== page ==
Latter-day Prophets Speak about the Old Testament


Joseph Smith (1805–44), First President of the Church

“We have sufficient grounds to go on and prove from the Bible that the gospel has always been the same; the ordinances to fulfill its requirements, the same, and the officers to officiate, the same; and the signs and fruits resulting from the promises, the same: therefore, as Noah was a preacher of righteousness he must have been baptized and ordained to the priesthood by the laying on of the hands” (Teachings of the Prophet Joseph Smith, selected by Joseph Fielding Smith [1976], 264).

Brigham Young (1801–77), Second President of the Church

“We consider the Bible … as a guide … pointing to a certain destination. This is a true doctrine, which we boldly advance. If you will follow the doctrines, and be guided by the precepts of that book, it will direct you where you may see as you are seen, where you may converse with Jesus Christ, have the visitation of angels, have dreams, visions, and revelations, and understand and know God for yourselves. Is it not a stay and a staff to you? Yes; it will prove to you that you are following in the footsteps of the ancients. You can see what they saw, understand what they enjoyed” (Teachings of Presidents of the Church: Brigham Young [1997], 120).

George Albert Smith (1870–1951), Eighth President of the Church

“The Lord, when he placed our first parents on the earth, gave them instructions and from time to time he has sent his prophets to counsel their descendants. We have in the Old and the New Testament the teachings of the Lord, not of man, but the advice of our Heavenly Father intended to direct us along the pathway that will eventually terminate in the celestial kingdom. How wonderful it is to know that there is a pathway leading to a glorious kingdom” (in Conference Report, October 1937, 49).

Joseph Fielding Smith (1876–1972), Tenth President of the Church

“The Holy Bible has had a greater influence on the world for good than any other book ever published. … The reason for the Bible’s great influence for good is because it is inspired, containing the word of the Lord delivered to his prophets who wrote and spoke as they were moved upon by the Holy Ghost since the world began. It has drawn the fire of adverse criticism for the self-same reason. Had it not been an inspired record less attention would have been paid to it by the opposing critics, who have drawn their inspiration from the author of evil, who in the very beginning swore in his wrath that he would endeavor to destroy the work of God” (Seek Ye Earnestly, compiled by Joseph Fielding Smith Jr. [1972], 363).

Spencer W. Kimball (1895–1985), Twelfth President of the Church

“From infancy I had enjoyed the simplified and pictured Bible stories, but the original Bible seemed so interminable in length, so difficult of understanding that I had avoided it until a challenge came to me [as a teenager attending stake conference. The speaker] gave a discourse on the value of reading the Bible. In conclusion she asked for a showing of hands of all who had read it through. The hands that were raised out of the large congregation were so few and so timid! … I was shocked into an unalterable determination to read the great book.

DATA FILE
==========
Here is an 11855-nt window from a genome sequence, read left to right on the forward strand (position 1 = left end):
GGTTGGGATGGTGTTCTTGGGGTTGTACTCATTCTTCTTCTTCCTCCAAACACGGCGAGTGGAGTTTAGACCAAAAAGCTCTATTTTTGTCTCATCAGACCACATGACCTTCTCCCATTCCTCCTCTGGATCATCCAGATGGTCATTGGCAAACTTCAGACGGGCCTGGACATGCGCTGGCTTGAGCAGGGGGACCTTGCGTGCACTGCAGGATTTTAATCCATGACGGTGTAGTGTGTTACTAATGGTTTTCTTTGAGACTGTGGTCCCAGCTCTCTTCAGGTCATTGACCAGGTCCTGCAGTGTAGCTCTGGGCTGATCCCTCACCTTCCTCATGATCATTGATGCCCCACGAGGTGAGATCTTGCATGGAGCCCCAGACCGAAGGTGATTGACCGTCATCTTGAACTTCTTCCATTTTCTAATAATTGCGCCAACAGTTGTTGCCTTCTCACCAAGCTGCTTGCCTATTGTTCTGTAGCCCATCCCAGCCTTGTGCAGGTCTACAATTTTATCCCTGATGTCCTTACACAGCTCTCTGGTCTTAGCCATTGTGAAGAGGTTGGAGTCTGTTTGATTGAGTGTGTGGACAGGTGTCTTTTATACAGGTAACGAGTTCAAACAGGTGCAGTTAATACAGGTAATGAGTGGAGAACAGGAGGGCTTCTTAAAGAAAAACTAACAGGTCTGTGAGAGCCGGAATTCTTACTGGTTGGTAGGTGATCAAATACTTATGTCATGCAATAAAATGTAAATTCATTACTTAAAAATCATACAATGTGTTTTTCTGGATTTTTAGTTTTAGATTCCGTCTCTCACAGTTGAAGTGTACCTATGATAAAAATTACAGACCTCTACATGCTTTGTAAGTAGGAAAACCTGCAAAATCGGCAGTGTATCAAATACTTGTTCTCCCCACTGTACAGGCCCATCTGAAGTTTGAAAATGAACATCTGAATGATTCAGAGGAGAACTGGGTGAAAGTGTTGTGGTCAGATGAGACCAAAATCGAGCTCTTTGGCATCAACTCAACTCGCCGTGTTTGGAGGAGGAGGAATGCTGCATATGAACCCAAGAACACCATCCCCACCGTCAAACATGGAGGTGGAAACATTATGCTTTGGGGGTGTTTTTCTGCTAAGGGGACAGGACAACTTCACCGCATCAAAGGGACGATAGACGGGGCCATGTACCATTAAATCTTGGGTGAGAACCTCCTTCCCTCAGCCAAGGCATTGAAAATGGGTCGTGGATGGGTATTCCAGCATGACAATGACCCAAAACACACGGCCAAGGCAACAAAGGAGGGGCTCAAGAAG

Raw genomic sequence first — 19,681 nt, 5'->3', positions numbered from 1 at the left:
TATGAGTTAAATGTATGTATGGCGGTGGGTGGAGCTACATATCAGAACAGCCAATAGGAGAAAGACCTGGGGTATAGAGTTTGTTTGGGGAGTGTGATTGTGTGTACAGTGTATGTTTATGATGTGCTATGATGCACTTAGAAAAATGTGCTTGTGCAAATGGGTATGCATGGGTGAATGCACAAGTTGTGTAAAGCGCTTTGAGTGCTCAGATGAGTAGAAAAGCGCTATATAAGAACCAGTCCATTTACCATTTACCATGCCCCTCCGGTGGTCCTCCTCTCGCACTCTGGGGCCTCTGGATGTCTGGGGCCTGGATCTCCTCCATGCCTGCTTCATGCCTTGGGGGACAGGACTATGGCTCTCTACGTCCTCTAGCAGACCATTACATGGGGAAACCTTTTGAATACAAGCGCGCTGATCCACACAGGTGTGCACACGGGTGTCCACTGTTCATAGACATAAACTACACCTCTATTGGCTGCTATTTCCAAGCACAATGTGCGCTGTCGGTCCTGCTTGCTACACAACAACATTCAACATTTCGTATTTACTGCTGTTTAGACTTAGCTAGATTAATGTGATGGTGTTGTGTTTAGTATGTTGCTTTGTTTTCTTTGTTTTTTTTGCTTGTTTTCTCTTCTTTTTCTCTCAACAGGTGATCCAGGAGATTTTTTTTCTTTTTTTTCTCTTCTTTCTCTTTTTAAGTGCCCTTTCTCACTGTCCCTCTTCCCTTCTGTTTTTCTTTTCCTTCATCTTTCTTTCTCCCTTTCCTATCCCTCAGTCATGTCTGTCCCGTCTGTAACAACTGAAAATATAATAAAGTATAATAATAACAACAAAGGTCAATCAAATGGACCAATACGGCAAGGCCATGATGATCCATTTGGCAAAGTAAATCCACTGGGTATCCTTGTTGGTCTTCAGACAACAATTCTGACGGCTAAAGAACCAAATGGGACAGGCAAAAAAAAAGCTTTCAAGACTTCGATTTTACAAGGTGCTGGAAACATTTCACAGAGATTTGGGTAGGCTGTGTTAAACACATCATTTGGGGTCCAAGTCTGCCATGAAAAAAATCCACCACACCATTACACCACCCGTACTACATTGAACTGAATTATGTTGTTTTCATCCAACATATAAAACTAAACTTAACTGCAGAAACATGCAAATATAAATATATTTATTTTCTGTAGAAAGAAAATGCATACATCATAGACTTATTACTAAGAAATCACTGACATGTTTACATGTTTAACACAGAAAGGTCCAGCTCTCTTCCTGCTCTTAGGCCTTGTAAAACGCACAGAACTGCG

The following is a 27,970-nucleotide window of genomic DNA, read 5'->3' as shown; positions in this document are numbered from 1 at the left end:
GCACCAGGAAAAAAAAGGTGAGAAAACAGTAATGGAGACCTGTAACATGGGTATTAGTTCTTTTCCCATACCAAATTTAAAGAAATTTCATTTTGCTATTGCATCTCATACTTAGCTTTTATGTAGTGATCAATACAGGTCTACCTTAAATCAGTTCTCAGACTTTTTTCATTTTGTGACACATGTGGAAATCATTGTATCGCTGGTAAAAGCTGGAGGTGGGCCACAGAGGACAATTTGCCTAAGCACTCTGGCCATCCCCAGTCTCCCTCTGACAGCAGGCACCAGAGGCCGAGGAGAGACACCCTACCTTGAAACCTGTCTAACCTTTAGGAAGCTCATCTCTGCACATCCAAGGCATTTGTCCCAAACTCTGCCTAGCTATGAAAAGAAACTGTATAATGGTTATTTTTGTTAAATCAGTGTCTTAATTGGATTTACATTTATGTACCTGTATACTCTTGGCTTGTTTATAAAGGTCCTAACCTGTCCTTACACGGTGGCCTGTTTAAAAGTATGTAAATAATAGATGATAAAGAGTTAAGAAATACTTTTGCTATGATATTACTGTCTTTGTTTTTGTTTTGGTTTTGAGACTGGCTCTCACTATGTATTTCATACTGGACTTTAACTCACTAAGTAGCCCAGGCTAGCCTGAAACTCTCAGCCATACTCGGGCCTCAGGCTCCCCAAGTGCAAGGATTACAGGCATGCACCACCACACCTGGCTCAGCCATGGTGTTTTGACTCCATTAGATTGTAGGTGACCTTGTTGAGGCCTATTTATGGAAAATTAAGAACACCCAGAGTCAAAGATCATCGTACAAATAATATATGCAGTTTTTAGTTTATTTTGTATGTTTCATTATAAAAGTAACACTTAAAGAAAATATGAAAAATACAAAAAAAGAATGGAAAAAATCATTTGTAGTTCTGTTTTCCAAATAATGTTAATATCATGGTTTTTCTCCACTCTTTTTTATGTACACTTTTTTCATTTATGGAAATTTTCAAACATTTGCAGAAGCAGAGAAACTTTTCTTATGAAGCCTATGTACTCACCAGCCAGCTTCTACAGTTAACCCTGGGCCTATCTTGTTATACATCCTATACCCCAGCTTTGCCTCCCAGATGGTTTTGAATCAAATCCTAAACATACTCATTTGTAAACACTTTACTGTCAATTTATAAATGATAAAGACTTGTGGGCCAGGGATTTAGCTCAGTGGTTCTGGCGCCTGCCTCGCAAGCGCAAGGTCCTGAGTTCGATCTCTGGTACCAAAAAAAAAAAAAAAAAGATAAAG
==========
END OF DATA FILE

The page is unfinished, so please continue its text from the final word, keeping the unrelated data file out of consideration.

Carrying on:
“As soon as I reached home after the meeting I began with the first verse of Genesis and continued faithfully every day with the reading.

“What a satisfaction it was to me [a year later] to realize I had read the Bible through from beginning to end! And what exultation of spirit! …

“I commend it to you” (“What I Read as a Boy,” Children’s Friend, November 1943, 508).

Ezra Taft Benson (1899–1994), Thirteenth President of the Church

“I love the Bible, both the Old and the New Testaments. It is a source of great truth. It teaches us about the life and ministry of the Master. From its pages we learn of the hand of God in directing the affairs of His people from the very beginning of the earth’s history. It would be difficult to [over]estimate the impact the Bible has had on the history of the world. Its pages have blessed the lives of generations” (“The Gift of Modern Revelation,” Ensign, November 1986, 78).

Howard W. Hunter (1907–95), Fourteenth President of the Church

“Reading and studying the scriptures make us conscious of the many conditional promises made by the Lord to encourage obedience and righteous living. Israelite history is filled with examples of covenants, which constitute one of the central themes of the Old Testament—the promises of God made in exchange for the commitments of the prophets and the people. … If we choose to react like Joshua, and Abraham, and Rebekah and Rachel, our response will be, simply, to go and do the thing that the Lord has commanded” (“Commitment to God,” Ensign, November 1982, 57–58).

Gordon B. Hinckley (1910–), Fifteenth President of the Church

“The standard works are all indispensable to our understanding of the things of God. The Bible provides the foundation of our faith: The Old Testament gives the word of Jehovah through His ancient prophets; the New Testament sets forth, in beautiful language, the matchless life and sacrifice of the Savior of mankind” (“‘The Order and Will of God,’” Tambuli, August 1989, 2).

The Lord Fulfilleth All His Words, by Clark Kelley Price; Joseph Smith, by Alvin Gittins; portrait of Brigham Young by John Willard Clawson; portrait of George Albert Smith by Lee Greene Richards

Rebekah at the Well, by Michael J. Deas; portrait of Joseph Fielding Smith by Shauna Clinger; portrait of Spencer W. Kimball by Judith Mehr